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Cable price controls ending

As the sun sets on federal cable rate regulation, companies claim they will keep prices in check--but consumer groups question the resolve of an industry with a checkered past.

    With the Federal Communications Commission's authority to regulate cable television prices set to expire on Wednesday, the cable industry is saying it will keep subscription rates in check, but consumer groups are wary.

    Cable customers wonder whether the industry---saddled with a history of rate hikes and a reputation for poor customer service--can be trusted to keep prices down, even as it spends billions of dollars to rebuild itself for the new century.

    But cable operators and industry trade groups insist that the end of pricing controls will not mean a flood of new fees. Industry representatives also say that a host of new digital services will allow companies to remain profitable without raising rates, and that competition from direct broadcast satellite (DBS) operators, such as DirecTV and EchoStar Communications, means consumers can get the programming they want elsewhere if cable rates go up.

    "From our perspective, [the expiring law] isn't going to change anything," said Michael Luftman, a spokesman for Time Warner Cable, one of the nation's largest cable operators with 12.6 million subscribers. "We don't think we can drive price increases on the order that we've seen in the past due to increasing competition and customer sensitivity to those prices."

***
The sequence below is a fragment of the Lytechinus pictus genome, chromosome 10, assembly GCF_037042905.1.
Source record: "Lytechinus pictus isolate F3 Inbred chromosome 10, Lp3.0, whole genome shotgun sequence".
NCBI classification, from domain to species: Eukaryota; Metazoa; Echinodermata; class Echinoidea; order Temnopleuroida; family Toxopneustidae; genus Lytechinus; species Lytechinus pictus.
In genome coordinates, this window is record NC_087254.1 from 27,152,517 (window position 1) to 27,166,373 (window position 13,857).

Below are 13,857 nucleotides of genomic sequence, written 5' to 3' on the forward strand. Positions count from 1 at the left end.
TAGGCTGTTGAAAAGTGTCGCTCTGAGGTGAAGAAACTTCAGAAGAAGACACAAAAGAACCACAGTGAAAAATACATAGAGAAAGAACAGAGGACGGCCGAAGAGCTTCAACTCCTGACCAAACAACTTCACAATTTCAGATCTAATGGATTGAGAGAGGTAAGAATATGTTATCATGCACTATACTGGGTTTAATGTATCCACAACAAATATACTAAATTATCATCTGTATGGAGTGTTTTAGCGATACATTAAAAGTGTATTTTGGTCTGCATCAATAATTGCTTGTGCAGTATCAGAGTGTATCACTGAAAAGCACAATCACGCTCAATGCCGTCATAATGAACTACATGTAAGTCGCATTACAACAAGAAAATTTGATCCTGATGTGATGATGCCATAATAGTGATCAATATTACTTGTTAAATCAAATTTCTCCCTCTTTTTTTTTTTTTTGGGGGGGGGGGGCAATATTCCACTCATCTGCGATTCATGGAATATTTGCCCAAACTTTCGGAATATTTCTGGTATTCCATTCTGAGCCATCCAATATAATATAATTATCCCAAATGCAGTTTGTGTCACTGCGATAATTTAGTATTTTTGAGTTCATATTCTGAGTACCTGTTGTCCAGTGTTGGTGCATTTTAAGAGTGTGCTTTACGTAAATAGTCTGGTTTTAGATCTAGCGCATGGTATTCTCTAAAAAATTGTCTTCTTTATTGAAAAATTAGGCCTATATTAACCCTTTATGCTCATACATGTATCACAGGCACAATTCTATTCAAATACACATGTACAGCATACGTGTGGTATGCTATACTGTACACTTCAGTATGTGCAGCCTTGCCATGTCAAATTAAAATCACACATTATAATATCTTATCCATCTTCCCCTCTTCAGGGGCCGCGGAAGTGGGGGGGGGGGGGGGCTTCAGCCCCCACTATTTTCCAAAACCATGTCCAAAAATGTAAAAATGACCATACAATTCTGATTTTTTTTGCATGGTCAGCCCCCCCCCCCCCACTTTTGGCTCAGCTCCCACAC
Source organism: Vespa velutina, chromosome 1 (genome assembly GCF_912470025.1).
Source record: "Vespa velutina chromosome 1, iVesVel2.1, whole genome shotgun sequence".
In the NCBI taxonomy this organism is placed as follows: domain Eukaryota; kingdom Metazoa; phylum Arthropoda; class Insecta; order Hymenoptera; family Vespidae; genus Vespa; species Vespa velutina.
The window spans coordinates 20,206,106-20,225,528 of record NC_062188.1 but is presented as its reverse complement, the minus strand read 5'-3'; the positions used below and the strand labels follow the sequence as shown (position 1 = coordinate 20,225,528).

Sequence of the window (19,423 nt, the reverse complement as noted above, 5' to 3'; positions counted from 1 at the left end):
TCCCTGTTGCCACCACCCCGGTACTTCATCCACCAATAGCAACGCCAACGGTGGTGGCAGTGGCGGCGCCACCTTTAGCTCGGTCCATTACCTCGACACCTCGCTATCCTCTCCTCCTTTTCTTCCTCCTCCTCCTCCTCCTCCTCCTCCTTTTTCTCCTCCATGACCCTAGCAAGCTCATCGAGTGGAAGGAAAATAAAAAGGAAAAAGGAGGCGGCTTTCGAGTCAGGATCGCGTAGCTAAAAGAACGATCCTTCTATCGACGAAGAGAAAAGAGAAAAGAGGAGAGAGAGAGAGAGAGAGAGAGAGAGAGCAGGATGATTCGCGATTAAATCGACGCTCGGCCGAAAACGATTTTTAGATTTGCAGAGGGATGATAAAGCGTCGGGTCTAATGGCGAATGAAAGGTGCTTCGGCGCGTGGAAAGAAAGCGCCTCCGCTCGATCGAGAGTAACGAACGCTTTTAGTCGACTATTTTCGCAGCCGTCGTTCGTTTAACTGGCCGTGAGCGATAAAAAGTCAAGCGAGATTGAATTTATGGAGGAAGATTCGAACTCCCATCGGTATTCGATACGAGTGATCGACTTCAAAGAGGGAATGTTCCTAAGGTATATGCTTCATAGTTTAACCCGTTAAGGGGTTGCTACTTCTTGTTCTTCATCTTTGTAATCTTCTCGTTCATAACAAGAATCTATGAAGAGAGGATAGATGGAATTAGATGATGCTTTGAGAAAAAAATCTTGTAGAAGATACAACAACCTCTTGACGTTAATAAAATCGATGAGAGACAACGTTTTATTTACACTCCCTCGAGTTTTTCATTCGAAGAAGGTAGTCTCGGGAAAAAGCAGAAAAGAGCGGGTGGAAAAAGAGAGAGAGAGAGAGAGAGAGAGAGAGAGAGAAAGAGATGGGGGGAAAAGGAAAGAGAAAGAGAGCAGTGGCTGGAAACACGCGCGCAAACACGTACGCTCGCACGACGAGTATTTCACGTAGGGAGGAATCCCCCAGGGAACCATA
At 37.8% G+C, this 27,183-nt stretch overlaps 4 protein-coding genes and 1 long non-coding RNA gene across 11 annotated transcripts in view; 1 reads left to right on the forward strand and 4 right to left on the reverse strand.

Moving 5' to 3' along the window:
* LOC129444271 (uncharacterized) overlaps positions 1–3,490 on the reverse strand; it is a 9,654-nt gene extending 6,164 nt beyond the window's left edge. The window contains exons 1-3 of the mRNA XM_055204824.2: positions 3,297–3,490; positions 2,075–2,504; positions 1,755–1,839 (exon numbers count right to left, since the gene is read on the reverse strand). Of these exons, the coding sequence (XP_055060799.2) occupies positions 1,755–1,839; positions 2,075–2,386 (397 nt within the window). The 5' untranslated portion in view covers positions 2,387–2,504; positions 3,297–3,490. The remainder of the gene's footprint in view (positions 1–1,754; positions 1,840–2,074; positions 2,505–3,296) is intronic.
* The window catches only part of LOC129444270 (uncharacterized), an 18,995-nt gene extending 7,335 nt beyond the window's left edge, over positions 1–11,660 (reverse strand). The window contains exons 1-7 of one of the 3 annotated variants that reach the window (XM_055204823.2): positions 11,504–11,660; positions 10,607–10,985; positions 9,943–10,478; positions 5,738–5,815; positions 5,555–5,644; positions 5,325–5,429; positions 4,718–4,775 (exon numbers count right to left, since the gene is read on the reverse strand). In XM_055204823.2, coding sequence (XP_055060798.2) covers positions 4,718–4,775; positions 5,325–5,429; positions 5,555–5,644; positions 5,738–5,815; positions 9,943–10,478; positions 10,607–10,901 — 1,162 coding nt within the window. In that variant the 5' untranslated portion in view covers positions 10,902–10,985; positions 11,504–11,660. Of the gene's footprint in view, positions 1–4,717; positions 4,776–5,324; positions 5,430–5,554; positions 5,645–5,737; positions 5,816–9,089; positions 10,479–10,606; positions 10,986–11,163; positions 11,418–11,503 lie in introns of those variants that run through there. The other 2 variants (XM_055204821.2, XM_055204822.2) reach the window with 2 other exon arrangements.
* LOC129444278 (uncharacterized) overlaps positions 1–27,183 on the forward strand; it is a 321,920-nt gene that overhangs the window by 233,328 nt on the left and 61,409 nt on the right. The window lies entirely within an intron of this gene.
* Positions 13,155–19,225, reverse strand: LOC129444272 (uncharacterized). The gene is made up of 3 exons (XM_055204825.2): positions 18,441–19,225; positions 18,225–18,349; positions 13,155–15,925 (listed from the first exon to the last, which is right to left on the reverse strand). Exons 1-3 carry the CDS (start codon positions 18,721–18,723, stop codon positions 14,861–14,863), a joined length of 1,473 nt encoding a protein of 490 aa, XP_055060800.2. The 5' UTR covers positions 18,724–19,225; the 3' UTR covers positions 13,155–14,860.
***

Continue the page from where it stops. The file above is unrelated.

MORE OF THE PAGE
Congress deregulated cable pricing in 1984, leading operators to raise rates at a time when their programming and customer service was, admittedly, still poor. From 1983 to 1992, basic cable rates more than doubled, according to the National Cable Television Association, an industry lobbying group.

    As a result, pricing controls were re-established by the Cable Act of 1992. But when Congress passed the Telecommunications Act of 1996, it set March 31 as the date when regulation would expire, and the FCC could no longer regulate prices for "expanded basic" cable packages. The Act, by encouraging competition in the cable market, would ensure rates remained at reasonable levels.

    Cable rate chartPrices for basic service and the leased costs for converter boxes and remote controls will continue to be regulated, however.

    The 1992 pricing requirements set to expire only affect "expanded basic" cable packages, not the so-called antenna-only basic package or additional program tiers, which include pay-per-view. Many cable operators' expanded basic service typically offers about 40 channels--like ESPN and CNN--for $20 to $30 per month, although service varies from operator to operator.

    Congress established the pricing controls at a time when cable television rates were on the rise, growing much faster than the inflation rate. The cable industry argued programming costs were rapidly increasing and, although their customers were paying more for TV service, they were getting more channels of quality programming.

    But consumers and lawmakers prevailed by setting limits on how much cable operators could charge for the expanded basic option.

    The decision claimed at least one casualty: the collapse of the proposed merger between Bell Atlantic and the former Tele-Communications Incorporated was blamed, in part, on the pricing laws. In 1994, regulators rolled back cable rates, significantly cutting into TCI's annual cash flow. Some say it was the last straw in a series of setbacks and corporate culture clashes that ended that deal.